Thursday federal headlines – August 1, 2013

The Morning Federal Newscast is a daily compilation of the stories you hear Federal Drive hosts Tom Temin and Emily Kopp discuss throughout the show each day. The Newscast is designed to give users more information about the stories you hear on the air.

  • Defense Secretary Chuck Hagel described a military future with a smaller force and stingier benefits. He outlined how DoD will live under budgets constrained by sequestration. His menu of options includes force reductions, cuts to military pay and benefits and consolidating headquarters staff. One option would limit future pay increases. Another would restructure health care for retirees, using more private insurance plans. In a press briefing, Hagel said he hasn’t made any final decisions. He presents the plan to Congress today. (Federal News Radio)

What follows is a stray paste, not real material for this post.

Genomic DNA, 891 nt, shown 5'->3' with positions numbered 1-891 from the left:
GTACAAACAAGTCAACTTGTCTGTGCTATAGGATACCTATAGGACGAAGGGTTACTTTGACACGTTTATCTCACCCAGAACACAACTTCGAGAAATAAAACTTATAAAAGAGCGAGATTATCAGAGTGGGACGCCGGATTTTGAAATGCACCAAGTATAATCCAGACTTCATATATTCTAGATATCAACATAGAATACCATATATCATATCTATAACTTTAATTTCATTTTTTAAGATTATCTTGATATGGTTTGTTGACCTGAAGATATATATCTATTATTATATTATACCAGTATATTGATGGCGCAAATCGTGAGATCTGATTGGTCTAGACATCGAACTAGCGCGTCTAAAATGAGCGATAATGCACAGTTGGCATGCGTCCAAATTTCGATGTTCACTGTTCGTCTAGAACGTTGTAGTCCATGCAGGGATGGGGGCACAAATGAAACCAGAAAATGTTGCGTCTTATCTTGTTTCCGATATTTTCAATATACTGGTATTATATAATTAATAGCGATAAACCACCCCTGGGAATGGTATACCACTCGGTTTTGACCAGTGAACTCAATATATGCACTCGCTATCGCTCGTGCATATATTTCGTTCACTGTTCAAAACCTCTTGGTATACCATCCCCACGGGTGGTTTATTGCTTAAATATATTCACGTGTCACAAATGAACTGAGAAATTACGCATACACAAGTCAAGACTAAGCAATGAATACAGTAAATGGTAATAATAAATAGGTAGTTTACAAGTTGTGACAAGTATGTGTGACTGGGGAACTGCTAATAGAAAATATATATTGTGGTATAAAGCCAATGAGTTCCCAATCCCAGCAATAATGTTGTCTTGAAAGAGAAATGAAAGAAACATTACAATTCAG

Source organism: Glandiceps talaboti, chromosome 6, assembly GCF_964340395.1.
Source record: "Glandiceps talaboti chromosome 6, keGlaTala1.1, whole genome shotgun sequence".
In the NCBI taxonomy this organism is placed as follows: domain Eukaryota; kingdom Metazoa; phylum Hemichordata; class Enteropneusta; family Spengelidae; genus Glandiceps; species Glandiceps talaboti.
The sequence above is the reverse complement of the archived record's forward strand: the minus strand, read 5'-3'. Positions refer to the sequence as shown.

• The Pentagon says military stores cannot sell sexually explicit material, but magazines like Playboy and Penthouse are OK. Undersecretary for Readiness Frederick Vollrath made that statement in a letter to an anti-pornography group that had complained about sales of adult magazines on bases, Military Times reported. Despite the defense, the magazines could be harder to find. The Army and Air Force Exchange Service is removing nearly 900 titles from its stock, Playboy and Penthouse included. Officials say it’s a business decision. Sales have plummeted, and they need more shelf space for electronics. (Military Times)
  • A lot of emergency loans can add up. The Federal Employee Education and Assistance Fund says it handed out more than $87,000 in loans to furloughed federal employees in July. Combined with emergency loans for other reasons, the group says it awarded $119,000 in short-term, no-interest loans last month — a record in its 28 year history. The group relies on federal employees and corporate sponsors to donate money. It says donations have not kept up with the demand for help. Many requests are coming from furloughed Defense Department civilian employees. (Federal Employee Education and Assistance Fund)